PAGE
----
NEW YORK CITY, New York — Democratic presidential nominee Hillary Clinton’s electoral chances be damned, President Barack Obama is on a warpath to achieve congressional approval of his landmark Trans-Pacific Partnership (TPP) trade pact before he leaves office.
Appearing on CNN—a network that is more and more openly in favor of electing Clinton—for an interview with Fareed Zakaria before his trip to China, Obama defended the highly controversial TPP deal.
“Well, no, the — I don’t think that’s correct,” Obama said when Zakaria opened the interview by noting that GOP presidential nominee Donald Trump is against TPP, and now Clinton and even House Speaker Paul Ryan claim to be against it in its current form.
“Look, the politics of trade have always been complicated,” Obama explained, seeming to suggest that Clinton and Ryan, as many in politics have suspected, are only appearing to be against his trade pact for political purposes. In fact, Clinton previously endorsed TPP publicly more than 40 times, even calling the Pacific Rim pact the “gold standard” of trade deals. Many see Clinton as a globalist elitist when it comes to trade, and her husband former President Bill Clinton even signed the last job-killing trade deal—the North American Free Trade Agreement (NAFTA)—into law.
But more importantly, throughout his answer to Zakaria’s question, the sitting president detailed how he plans to—regardless of the consequences politically for Clinton—ram through the TPP as his last act as president. The move to keep driving for TPP puts Clinton in a politically difficult position because Clinton cannot legitimately claim to be opposed to the deal, and then do nothing to stop the president from pushing it. It plays right into GOP presidential nominee Donald Trump’s hands, since he has framed this election in many ways as a referendum on the TPP: a vote for Clinton is a vote to revive and salvage the deal in some way, while a vote for Trump is a vote to incinerate it once and for all.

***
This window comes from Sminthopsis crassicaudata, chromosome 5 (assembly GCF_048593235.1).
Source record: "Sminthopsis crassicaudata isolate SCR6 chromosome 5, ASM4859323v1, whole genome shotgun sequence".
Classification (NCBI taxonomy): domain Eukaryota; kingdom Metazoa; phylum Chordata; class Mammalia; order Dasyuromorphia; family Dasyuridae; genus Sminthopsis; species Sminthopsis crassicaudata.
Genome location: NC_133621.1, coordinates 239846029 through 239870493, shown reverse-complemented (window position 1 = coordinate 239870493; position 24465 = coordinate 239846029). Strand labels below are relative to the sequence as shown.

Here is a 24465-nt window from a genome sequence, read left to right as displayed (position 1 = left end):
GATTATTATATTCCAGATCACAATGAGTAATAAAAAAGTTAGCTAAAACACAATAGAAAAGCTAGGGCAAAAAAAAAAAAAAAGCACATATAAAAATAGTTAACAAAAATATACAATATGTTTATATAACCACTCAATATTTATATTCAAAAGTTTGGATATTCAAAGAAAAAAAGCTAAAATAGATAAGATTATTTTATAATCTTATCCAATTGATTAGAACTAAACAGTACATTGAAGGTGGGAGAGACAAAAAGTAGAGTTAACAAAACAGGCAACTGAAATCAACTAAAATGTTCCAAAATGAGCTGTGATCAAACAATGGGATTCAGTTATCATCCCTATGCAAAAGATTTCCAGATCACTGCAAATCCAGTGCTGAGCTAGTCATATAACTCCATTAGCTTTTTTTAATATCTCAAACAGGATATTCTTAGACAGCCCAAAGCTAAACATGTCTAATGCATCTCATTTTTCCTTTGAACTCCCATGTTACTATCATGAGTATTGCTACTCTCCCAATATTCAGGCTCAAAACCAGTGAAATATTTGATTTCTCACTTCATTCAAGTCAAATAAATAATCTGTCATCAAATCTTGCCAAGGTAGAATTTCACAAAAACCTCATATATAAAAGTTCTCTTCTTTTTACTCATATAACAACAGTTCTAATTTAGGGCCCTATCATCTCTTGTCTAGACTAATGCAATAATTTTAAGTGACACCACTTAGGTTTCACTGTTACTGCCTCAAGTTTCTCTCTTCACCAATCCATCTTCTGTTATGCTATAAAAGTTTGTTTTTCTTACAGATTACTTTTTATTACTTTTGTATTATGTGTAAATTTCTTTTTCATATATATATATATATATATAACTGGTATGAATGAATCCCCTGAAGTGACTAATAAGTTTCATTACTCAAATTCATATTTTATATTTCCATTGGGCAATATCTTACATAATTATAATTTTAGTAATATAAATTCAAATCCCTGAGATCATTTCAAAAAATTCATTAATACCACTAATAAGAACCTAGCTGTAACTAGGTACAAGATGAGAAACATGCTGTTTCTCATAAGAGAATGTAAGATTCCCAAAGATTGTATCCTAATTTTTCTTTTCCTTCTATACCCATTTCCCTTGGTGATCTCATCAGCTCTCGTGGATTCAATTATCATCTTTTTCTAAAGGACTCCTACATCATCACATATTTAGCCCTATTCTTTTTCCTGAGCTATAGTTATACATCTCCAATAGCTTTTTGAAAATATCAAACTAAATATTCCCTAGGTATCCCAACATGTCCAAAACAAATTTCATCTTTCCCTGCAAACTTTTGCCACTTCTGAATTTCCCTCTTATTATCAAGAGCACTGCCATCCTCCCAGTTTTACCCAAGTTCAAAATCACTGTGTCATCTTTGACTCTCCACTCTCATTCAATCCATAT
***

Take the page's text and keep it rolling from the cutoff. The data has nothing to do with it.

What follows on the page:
“The Trans-Pacific Partnership is a historic agreement, cobbled together among a very diverse set of countries,” Obama told Zakaria. “And the basic argument is simple. This is going to be the world’s largest market. And if we’re not setting the rules out there, somebody else is. And what we have been able to do is not just establish a trade agreement among these countries, because many of them we already have trading agreements with.”